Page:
Have you been wrongfully terminated? You may be entitled to compensatory damages, reinstatement, back pay, and other forms of relief. However, the exact definition of wrongful termination will depend on where you live. To find out, contact a dedicated and qualified wrongful termination lawyer. Discuss your circumstances and the North Carolina laws that your employer has to follow in your area.

Remember that there are usually time constraints on how long you can wait to file your claim, so don’t delay. This could cause evidence to slip through your fingers or you may miss the deadline altogether. You want a favorable outcome and so will your lawyer, so try to approach your case as proactively as possible, even before you are certain you have one.

You must file a federal discrimination claim within a 180 day time limit, but you may have up to  to 300 days if the violation is also subject to  state law. However, you can file other wrongful termination claims in North Carolina for up to 3 years after your firing.

Step One: Gather Evidence

It’s important to start gathering all the evidence you can, no matter how small. Ideally, you had reason to suspect that your employer might terminate you wrongfully and started the process some time before. If you need to return to the office to clear out your desk or still have access to the work email, use the opportunity wisely. However, be mindful of any employment agreements or confidentiality issues.

Step Two: Find an Attorney

Hiring an experienced North Carolina wrongful termination lawyer will help you take the first steps so that you make a strong case to get the outcome you seek. North Carolina employment laws are intricate and are constantly changing. Therefore, you should always work with an attorney who focuses on this specific area.

Step Three: File a Complaint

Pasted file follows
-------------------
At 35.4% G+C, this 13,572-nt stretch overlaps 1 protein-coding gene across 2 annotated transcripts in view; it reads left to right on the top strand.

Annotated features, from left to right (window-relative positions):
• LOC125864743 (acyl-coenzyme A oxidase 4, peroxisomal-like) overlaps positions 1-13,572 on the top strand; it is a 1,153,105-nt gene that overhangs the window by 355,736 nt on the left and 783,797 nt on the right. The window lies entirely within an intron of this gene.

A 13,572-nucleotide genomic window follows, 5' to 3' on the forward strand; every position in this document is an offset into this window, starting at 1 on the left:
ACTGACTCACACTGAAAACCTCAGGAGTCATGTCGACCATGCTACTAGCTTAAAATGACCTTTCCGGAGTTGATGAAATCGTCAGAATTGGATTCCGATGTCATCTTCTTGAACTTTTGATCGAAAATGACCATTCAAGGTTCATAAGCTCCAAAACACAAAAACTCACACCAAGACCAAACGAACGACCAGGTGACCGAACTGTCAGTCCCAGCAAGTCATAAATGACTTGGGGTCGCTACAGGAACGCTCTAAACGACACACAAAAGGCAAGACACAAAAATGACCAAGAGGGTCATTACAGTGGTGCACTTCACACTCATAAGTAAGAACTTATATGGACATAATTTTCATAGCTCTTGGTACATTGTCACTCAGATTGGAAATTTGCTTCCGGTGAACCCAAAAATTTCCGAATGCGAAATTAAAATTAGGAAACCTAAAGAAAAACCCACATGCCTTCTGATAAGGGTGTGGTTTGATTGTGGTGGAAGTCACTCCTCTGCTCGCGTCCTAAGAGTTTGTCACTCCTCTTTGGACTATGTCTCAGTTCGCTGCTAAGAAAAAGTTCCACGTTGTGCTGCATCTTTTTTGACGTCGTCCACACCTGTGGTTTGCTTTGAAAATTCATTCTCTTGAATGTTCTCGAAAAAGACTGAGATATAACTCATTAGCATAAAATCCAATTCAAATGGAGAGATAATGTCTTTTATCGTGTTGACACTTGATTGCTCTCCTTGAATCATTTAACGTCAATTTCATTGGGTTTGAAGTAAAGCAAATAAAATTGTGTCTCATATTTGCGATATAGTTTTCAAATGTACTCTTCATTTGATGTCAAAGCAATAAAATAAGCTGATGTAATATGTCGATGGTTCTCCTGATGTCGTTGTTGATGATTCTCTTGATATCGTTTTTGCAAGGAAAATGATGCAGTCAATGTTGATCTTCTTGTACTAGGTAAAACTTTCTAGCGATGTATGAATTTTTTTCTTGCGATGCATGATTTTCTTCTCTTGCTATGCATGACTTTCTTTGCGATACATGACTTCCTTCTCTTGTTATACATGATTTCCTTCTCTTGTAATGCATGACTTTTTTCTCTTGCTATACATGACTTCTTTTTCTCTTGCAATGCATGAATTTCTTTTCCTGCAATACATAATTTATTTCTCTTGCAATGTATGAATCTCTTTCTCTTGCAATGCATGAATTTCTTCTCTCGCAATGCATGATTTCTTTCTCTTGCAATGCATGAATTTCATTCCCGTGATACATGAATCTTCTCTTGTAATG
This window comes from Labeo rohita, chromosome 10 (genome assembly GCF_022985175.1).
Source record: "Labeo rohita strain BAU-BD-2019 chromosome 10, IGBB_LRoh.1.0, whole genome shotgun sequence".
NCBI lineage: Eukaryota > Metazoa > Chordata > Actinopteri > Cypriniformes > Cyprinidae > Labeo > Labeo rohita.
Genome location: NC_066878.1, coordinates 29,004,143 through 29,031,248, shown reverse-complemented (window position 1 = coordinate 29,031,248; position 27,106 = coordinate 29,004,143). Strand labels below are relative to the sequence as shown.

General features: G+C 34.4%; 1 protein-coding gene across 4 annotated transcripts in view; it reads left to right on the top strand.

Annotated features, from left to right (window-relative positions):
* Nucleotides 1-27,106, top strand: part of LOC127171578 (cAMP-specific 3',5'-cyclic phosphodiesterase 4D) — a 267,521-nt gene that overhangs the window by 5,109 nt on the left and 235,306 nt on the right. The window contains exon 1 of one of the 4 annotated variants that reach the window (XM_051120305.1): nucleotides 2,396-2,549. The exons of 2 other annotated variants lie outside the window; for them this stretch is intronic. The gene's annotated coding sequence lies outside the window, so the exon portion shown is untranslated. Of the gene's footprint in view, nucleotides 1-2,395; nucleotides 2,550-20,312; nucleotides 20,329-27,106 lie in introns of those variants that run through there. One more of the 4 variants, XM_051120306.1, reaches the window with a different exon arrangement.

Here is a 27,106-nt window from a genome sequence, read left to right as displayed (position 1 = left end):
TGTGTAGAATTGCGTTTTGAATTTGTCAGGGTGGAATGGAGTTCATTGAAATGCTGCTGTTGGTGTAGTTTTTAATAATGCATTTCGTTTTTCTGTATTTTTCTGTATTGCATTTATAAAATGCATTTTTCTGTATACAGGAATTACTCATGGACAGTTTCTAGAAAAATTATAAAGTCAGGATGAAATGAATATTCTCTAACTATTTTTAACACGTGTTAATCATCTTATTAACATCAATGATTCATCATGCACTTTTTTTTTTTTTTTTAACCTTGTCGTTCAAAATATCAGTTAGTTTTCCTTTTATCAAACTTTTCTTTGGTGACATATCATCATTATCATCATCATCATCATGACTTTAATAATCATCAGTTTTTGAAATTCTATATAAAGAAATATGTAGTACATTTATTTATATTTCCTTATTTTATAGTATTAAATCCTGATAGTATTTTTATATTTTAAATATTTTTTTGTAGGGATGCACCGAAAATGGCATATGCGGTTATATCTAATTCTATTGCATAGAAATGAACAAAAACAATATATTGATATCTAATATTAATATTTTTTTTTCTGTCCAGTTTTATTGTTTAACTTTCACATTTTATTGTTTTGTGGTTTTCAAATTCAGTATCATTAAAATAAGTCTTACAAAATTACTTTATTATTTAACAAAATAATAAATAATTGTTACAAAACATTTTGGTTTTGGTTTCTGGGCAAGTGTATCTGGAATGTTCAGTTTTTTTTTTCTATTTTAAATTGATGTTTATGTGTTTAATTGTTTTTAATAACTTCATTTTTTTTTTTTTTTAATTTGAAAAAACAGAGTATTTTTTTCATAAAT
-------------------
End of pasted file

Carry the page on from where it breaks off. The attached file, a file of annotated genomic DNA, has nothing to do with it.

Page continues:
If you have not yet had your case reviewed by an attorney, the EEOC built a self-evaluation tool to help you decide if filing a claim with them is an appropriate way to handle your case. An attorney simplifies this part of the process by helping you to write the complaint. You serve your employer notice. Then, the resolution process starts there. Note that not all cases make it to a courtroom as some employers prefer to settle.

According to the North Carolina Office of Administrative Hearings (OAH), you must file most employment discrimination claims in North Carolina federally. However, state and county employees can file directly with the OAH Civil Rights Division. Private employees can file with the EEOC through the Charlotte District Office, which also has area offices in Raleigh and Greensboro.

Why You Should Hire A Wrongful Termination Lawyer

Filing a wrongful termination lawsuit in North Carolina can be overwhelming, especially if you’ve been treated unfairly by your employer. Speaking to an experienced lawyer can help you to understand what legal rights you have as a victim and if your case is applicable for wrongful termination. For some people, the opportunity to finally be heard also helps to ease the burden they’ve been carrying.

We understand that finding the right attorney can be hard. This is why we created our service to connect clients in need with experienced North Carolina attorneys. To match with the right lawyer, you simply provide your location, category, and some other additional information. We then send you your options as soon as they are available.

Our company charges no fees to connect you with the legal services you need. Some North Carolina attorneys or practice areas may require legal fees upfront, but there are many that do not. Some professionals may not charge a single penny at all until they win your case.

Are you ready to find a qualified North Carolina attorney who can help you fight for your job or get justice for the wrongful termination you suffered? We can even help you connect with an attorney across North Carolina state lines.

Submit a request online or call us today at (866) 345-6784 to get in touch with an experienced lawyer in your area!